The Shape of Design

Frank Chimero

Chimero’s meditation on design is thoughtful and lovely, a welcome refresher from the more logistical ethos that has been ascendent in recent years.


Nick Harkaway

Perhaps my favorite novel in recent years. Part noir, part old-school Bond thriller, part apocalyptic science fiction tale, and completely magnificent.

The eighth book in the now very successful A Book Apart series reflects back on previous titles while also looking ahead. Mobile best practices meets content strategy head on, in a short book that’s packed with good advice.

Design Is a Job

Mike Monteiro

A love letter to web designers everywhere, Design Is a Job catalogs the many and varied mistakes one can make on the path to being successful, and generously warns you away from them.

Love, An Index

Rebecca Lindenberg

Lindenberg’s words touch on darker days, but the form and style are extraordinary even if held apart from the event that triggered them.

How to Fix Copyright

William Patry

Patry is senior copyright counsel at Google, and despite the upfront disclaimer, this book defines a vision of copyright that clearly benefits the world’s biggest search engine.

Books as History

David Pearson

A smart study of books’ physical form, and a defense of its value independent of the words on the page.

As a novel, The Lifecycle of Software Objects suffers from expository writing, flat characters, and uninspired prose. But as a thought experiment, it’s surprisingly (if incompletely) compelling.

Community and Privacy

Serge Chermayeff & Christopher Alexander

A precursor to Alexander’s A Pattern Language, in which he and Chermayeff define what’s wrong with the design of the suburbs, and outline the principles behind a more human (and urban) environment.

The New Brooklyn Cookbook

Melissa Vaughn & Brandan Vaughn

I use this less as a cookbook than as a guide for where to eat; but the recipes and photography are as lovely as the neighborhoods.

Living and Eating

John Pawson & Annie Bell

A minimalist’s manifesto, with simple recipes and beautiful, spare photography. Keeping it on my coffee table for perusing before heading to the farmer’s market.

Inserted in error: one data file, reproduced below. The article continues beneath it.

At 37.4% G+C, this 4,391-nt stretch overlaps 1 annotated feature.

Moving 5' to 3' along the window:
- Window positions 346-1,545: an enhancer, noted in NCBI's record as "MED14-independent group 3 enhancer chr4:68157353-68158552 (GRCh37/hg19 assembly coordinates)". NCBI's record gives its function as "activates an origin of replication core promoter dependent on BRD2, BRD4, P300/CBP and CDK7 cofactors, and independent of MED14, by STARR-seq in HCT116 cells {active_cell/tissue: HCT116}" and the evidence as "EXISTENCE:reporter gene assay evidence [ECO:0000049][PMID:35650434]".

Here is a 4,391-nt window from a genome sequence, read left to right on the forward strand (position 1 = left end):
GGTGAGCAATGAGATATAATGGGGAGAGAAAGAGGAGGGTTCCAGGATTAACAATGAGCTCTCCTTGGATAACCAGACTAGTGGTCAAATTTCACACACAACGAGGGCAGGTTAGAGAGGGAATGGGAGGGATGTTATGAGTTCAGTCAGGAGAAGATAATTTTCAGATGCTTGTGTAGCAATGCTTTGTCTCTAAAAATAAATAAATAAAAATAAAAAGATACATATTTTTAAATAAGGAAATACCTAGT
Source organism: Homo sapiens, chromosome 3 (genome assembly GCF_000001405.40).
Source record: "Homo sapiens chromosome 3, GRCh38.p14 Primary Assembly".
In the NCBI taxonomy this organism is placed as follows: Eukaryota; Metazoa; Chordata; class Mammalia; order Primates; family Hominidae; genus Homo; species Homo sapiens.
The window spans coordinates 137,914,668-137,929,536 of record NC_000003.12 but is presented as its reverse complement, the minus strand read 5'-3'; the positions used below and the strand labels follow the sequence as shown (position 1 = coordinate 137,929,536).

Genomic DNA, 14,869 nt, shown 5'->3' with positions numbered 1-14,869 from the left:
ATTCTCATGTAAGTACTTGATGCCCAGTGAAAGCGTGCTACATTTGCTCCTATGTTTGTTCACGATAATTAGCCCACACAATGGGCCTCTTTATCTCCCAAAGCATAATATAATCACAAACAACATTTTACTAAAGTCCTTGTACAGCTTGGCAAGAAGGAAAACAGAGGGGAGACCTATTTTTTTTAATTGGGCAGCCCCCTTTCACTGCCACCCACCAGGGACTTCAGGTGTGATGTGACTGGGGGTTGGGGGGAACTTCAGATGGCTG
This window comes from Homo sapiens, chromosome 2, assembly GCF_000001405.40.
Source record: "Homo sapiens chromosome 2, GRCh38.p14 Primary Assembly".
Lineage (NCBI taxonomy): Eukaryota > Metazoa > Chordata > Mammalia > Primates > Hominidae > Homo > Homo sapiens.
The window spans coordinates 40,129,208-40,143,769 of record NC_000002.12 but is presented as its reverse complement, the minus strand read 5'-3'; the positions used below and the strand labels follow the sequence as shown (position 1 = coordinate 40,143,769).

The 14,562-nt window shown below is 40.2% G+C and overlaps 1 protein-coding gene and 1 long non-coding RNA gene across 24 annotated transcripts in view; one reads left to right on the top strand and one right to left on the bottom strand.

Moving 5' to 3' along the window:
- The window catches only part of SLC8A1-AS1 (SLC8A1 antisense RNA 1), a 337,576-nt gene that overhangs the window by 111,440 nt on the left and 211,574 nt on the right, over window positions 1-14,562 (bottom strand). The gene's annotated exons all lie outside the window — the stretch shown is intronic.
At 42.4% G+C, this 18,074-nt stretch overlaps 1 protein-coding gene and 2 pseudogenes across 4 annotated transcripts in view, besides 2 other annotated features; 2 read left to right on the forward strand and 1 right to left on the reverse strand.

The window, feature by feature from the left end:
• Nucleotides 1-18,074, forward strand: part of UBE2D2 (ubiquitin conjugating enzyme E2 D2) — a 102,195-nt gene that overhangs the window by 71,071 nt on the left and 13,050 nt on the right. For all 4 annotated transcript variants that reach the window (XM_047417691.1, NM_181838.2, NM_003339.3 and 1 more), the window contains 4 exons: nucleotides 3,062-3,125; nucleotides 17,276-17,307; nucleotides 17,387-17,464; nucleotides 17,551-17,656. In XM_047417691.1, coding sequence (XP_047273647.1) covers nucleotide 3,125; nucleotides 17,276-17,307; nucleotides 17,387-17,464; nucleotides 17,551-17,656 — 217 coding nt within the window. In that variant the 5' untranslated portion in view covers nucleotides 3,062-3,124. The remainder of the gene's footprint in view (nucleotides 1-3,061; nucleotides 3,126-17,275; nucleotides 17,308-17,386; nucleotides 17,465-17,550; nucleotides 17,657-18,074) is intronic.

On Writing Well

William Zinsser

I’m only just now reading this book, but it was a bit like discovering an old friend you didn’t know you had. Zinsser’s is the kind of casual, unassuming writing that sounds effortless, but isn’t.

Mobile First

Luke Wroblewski

The sixth book from A Book Apart features data-driven techniques and best practices for designing for mobile from the inimitable Luke Wroblewski. It also represents the best kind of short book: packed with information and a delightful read.

Designing for Emotion

Aarron Walter

Aarron Walter joins the A Book Apart rainbow of knowledge with this short book on designing for humans. A mix of psychology and case studies show how designing for emotion works, with guidance on the small or large steps you can take to start doing it.


Studs Terkel

Terkel interviewed people of all walks of life (though mostly the working kind) about what they do and how they feel about it. The result is a massive collection of failed dreams, despair, hope, and pride.

I Read Where I Am

Geert Lovink, Mieke Gerritzen & Minke Kampman

A collection of short reflections on the future of reading, including those from Ellen Lupton, James Bridle, Erik Spiekermann, and N. Katharine Hayles.

Trickster shows how our most playful, devious stories are also (perhaps not surprisingly) our most revealing.

The Information

James Gleick

Glieck’s loosely organized tome details the many ways we’ve organized and communicated information over the ages; or, as is more often the case, failed to do so.

Managing Oneself

Peter F. Drucker

An essay turned pamphlet, short enough to reread regularly. Drucker’s advice comes down to knowing yourself well enough to make the right decisions.